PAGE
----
However, where an in-house facility is not available, responsibility falls on the parents’ shoulders to choose a suitable system for their children. There are a few things that they should keep in mind while doing so, according to Dr Maida Ashraf, a clinical psychologist who has worked with montessories and daycare centres. She says the number one priority of parents should be to make sure that the environment of their preferred daycare centre is homely. “Normally, parents like flashy places with bright toys and countless indoor games. What they don’t understand is that all this clutter creates an artificial environment for the child, which in turn has adverse effects on their social skills.”

In Pakistan, alternative childcare is not yet as developed as that in the advanced world; however, it is now not as alien a concept as it was a few decades back.

Ashraf further mentions that parents should ask about the qualifications of teachers and the staff turnover rates and inquire about the trainer-to-child ratio, which should ideally be one for every four infants or toddlers. “There should be CCTV cameras in the facility so that parents can keep a check on their children. Parents should also be able to drop in at the centre unannounced and inquire about the facility.”

There’s also the question of whether an in-house facility is better than an out-house one. Ayesha Aziz, who works in Sustainability for a renowned company, is of the opinion that having proper childcare at the workplace makes it convenient for working mothers to be at ease mentally so they can focus on their careers. “When 17 years ago I became a mother for the first time, I was fortunate to be working in a company which had a daycare facility in the premises, so I could check on my son as many times during the day as I wanted to. Today, that centre has developed into a full-fledged facility, resulting in many women bringing their children to work,” says Aziz, hoping all companies realise this and establish in-house daycare facilities.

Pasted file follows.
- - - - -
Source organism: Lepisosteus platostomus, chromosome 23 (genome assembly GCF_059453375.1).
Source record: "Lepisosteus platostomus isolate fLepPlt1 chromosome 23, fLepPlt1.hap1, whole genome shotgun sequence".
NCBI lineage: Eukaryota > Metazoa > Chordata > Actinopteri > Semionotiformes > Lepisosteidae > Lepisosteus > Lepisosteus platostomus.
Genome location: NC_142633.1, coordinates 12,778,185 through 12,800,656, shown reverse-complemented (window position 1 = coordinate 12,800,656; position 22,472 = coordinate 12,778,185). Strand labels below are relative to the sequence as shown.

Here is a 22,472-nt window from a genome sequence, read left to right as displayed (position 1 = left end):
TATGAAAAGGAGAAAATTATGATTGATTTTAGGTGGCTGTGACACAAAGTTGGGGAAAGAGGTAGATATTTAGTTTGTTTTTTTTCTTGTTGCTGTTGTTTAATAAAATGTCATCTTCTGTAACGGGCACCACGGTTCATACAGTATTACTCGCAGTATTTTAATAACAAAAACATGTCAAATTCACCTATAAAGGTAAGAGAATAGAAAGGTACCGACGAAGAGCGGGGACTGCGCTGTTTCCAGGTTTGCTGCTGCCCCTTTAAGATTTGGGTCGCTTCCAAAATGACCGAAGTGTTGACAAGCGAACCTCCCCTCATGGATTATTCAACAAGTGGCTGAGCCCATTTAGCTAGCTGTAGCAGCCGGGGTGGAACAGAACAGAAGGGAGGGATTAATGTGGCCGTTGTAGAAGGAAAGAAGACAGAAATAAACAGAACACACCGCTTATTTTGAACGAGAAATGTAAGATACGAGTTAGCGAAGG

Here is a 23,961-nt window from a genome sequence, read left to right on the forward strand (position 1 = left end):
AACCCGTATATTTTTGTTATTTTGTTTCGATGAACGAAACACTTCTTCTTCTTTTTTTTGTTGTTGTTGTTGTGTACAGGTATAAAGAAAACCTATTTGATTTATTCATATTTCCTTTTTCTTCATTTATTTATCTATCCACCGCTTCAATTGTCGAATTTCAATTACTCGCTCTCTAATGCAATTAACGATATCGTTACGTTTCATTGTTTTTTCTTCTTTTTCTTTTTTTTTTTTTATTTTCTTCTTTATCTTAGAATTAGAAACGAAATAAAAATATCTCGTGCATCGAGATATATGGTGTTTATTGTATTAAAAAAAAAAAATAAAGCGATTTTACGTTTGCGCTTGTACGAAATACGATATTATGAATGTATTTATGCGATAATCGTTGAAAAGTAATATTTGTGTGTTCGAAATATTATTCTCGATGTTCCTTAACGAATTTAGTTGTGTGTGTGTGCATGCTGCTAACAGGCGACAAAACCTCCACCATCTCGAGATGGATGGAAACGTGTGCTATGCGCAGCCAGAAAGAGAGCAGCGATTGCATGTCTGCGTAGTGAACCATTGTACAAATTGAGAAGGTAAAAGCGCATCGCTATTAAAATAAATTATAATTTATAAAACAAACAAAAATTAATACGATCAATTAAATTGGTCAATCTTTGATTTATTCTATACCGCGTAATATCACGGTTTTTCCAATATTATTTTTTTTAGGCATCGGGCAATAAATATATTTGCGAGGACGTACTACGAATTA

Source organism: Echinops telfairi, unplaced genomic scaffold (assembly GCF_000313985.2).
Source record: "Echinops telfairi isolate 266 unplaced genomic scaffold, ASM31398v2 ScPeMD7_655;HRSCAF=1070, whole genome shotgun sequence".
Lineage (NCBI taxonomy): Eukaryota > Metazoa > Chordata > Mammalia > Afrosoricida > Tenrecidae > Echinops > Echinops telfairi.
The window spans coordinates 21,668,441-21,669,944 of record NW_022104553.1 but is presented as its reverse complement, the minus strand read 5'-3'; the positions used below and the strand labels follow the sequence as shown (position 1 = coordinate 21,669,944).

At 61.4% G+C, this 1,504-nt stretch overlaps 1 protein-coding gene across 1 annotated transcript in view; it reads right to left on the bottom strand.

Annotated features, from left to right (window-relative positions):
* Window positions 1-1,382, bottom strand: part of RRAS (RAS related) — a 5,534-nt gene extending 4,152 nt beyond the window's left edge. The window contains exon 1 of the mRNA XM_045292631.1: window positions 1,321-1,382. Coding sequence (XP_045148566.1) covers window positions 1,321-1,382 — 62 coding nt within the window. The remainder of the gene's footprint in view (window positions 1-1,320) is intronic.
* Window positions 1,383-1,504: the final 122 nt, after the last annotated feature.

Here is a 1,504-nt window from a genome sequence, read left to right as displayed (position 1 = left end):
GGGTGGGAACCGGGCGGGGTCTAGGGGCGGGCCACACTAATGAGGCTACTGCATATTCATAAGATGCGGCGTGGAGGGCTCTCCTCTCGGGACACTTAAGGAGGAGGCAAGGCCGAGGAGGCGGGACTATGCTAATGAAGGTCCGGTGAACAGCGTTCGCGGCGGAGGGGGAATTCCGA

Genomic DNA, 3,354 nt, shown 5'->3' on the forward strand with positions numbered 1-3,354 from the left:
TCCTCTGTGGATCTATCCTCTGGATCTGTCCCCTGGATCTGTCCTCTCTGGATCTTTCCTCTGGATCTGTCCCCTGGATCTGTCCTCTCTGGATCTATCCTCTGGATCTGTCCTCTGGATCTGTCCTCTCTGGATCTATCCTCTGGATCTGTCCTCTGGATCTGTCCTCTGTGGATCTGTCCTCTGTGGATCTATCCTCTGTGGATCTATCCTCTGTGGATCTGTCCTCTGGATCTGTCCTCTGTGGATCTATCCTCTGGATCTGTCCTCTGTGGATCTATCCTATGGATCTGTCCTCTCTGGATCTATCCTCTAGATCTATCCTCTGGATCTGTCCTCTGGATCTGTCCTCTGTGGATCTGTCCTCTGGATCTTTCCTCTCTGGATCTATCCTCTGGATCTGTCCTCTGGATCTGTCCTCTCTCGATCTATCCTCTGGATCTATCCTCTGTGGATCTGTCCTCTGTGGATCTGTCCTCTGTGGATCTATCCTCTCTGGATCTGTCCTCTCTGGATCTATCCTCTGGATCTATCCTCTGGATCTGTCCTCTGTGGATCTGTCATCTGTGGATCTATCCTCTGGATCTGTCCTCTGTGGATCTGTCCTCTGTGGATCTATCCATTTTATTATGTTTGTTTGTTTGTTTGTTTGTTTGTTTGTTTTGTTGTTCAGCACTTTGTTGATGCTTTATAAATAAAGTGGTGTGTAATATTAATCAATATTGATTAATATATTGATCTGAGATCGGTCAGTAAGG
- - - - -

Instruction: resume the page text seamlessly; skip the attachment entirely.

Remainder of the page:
Read also: Centres of no attention

The UNICEF Child Wellbeing Study (UNICEF, 2013) gives an insight into early years’ systems in 29 of the worlds’ most advanced economies. According to the study, in countries like Belgium and Denmark all children from zero to five years of age have a legal entitlement to early education and care and early health services. Early education is provided to address children’s development, preparedness for school, special need and reducing inequality.

In Pakistan, alternative childcare is not yet as developed as that in the advanced world; however, it is now not as alien a concept as it was a few decades back. Where we have a plethora of sub-standard daycare facilities, we have a few good ones as well. But the need has arisen to be more proactive about effective quality control measures in these facilities. It is time for women to be facilitated so they can get back to work after childbirth.

Wajiha Hyder

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The writer is a member of staff. She can be reached at [email protected] and tweets @wajihahyder

One comment

  • Great work ! Nicely shared some of the most useful information. Thank you!!